As Human African Trypanosomiasis, also known as sleeping sickness, is prevalent in southern Sudan, MSF opened a project to treat people suffering from this disease in Tambura, Western Equatoria state, in 2004. Patient screenings and assessments revealed that the neighbouring town of Yambio also had a lot of people suffering from sleeping sickness so, in October 2006, an MSF treatment ward was set up in Yambio County Hospital. In 2007 MSF teams screened 11,228 people and treated 163.
Finally in Bahr-el-Ghazal State, MSF is planning to intervene in the gyneco-obstetrical ward in the Aweil Hospital to improve the maternal health care.
In addition to providing primary and secondary healthcare, MSF teams in southern Sudan are on hand to respond to disease outbreaks and natural disasters. In 2007, MSF launched a large-scale response to a meningitis outbreak, as well as treating people for cholera and measles.
Southern Sudan was badly hit by the meningitis epidemic that swept through Africa's meningitis belt in early 2007. Between January and April, the Ministry of Health reported 11,447 suspected meningitis cases, including 632 deaths, in nine out of ten states. MSF teams responded quickly by setting up a surveillance system to monitor cases, supplying health structures with medicines, treating people and launching mass vaccination campaigns in all nine affected states. In total around 2,113 people were treated, including 255 severe cases. Over 630,000 people were vaccinated.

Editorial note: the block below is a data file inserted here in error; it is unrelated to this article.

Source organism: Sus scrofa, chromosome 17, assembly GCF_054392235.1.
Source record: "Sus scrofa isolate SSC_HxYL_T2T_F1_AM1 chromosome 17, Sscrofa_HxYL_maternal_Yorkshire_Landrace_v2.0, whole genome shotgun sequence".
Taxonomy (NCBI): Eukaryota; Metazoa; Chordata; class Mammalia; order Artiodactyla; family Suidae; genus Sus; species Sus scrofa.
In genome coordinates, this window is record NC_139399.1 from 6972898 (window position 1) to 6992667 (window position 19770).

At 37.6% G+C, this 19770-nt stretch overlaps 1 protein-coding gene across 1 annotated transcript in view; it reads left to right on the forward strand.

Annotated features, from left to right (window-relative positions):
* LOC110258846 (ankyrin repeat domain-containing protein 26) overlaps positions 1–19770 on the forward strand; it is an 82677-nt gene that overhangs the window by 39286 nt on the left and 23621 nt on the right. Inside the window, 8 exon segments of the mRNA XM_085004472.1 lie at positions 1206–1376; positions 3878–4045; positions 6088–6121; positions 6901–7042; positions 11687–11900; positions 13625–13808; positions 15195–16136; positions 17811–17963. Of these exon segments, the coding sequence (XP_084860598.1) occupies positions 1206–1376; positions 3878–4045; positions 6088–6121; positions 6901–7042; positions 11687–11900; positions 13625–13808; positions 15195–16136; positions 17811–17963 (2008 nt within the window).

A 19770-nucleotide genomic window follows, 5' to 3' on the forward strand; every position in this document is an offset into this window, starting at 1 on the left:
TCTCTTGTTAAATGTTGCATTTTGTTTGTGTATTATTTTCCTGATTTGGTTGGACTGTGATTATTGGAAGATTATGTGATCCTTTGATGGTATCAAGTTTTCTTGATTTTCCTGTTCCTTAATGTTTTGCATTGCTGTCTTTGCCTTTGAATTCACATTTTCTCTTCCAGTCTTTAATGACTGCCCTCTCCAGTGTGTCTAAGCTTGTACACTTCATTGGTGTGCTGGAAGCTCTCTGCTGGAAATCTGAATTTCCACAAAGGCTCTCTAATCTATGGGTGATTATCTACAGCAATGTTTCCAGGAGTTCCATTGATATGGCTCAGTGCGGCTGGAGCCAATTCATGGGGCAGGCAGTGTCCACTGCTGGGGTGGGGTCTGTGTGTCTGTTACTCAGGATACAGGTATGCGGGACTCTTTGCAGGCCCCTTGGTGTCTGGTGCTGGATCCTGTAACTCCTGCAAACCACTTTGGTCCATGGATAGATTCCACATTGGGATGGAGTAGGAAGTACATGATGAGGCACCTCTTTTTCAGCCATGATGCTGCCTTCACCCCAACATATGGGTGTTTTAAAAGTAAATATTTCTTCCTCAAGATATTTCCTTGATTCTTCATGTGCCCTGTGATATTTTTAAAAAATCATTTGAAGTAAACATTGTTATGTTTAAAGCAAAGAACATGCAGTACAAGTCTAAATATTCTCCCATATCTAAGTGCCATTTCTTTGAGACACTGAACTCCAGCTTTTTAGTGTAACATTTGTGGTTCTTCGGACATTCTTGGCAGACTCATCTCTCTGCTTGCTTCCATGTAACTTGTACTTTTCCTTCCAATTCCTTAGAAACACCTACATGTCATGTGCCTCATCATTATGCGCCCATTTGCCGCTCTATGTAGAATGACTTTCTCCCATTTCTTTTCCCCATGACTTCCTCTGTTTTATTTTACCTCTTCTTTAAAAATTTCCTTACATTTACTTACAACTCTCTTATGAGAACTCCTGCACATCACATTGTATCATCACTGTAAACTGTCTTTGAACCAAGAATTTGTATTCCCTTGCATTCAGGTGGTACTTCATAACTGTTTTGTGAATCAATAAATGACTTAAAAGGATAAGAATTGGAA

MSF teams responded to several cholera outbreaks throughout the year by setting up isolation and treatment centres and reinforcing teams with additional staff who treated around 2,400 people for cholera in southern Sudan in 2007. MSF also provided support to the Ministry of Health in Wau, Bahr-el-Ghazal, to face to an increase of diarrhea cases in July 2007. Measles vaccination campaigns were ongoing throughout the year.
In total, MSF teams vaccinated over 47,500 children against the disease during 2007. Floods have also affected the population in southern Sudan, during the 2007 summer. MSF distributed 1,500 kits of non-food items to vulnerable families affected by the floods in Pochalla, Jonglei East state, in August, 2007.
An MSF emergency team is present in Juba monitoring and coordinating with the authorities in order to respond to emergencies.
In some areas, MSF has been able to hand over its work to partner organisations. After ten years working in Marial Lou Rural Hospital, Warap state, MSF handed over responsibility for the hospital to Comboni Missionaries in September, 2007.
A project in Akuem, Bahr-el-Ghazal state, was closed in 2007. MSF had been working in Akuem hospital since 2000, providing in- and out-patient care, antenatal care, deliveries and TB treatment. In the seven years MSF worked in the hospital, teams provided over 320,000 out-patient consultations and treated 1,187 people with TB.
As a new hospital opened in Bentiu, Unity state, MSF decided to end its assistance in October, 2007. Since 2000, the medical activity has been high, with an average of 20,000 consultations and 2,000 hospitalizations per year till 2006.
Since 2005, MSF shifted its focus specifically to the diagnosis and treatment of kala azar and providing care for people co-infected with HIV and TB. For the patients who had begun treatment before the closure of the program, MSF is providing treatment, both for TB and HIV.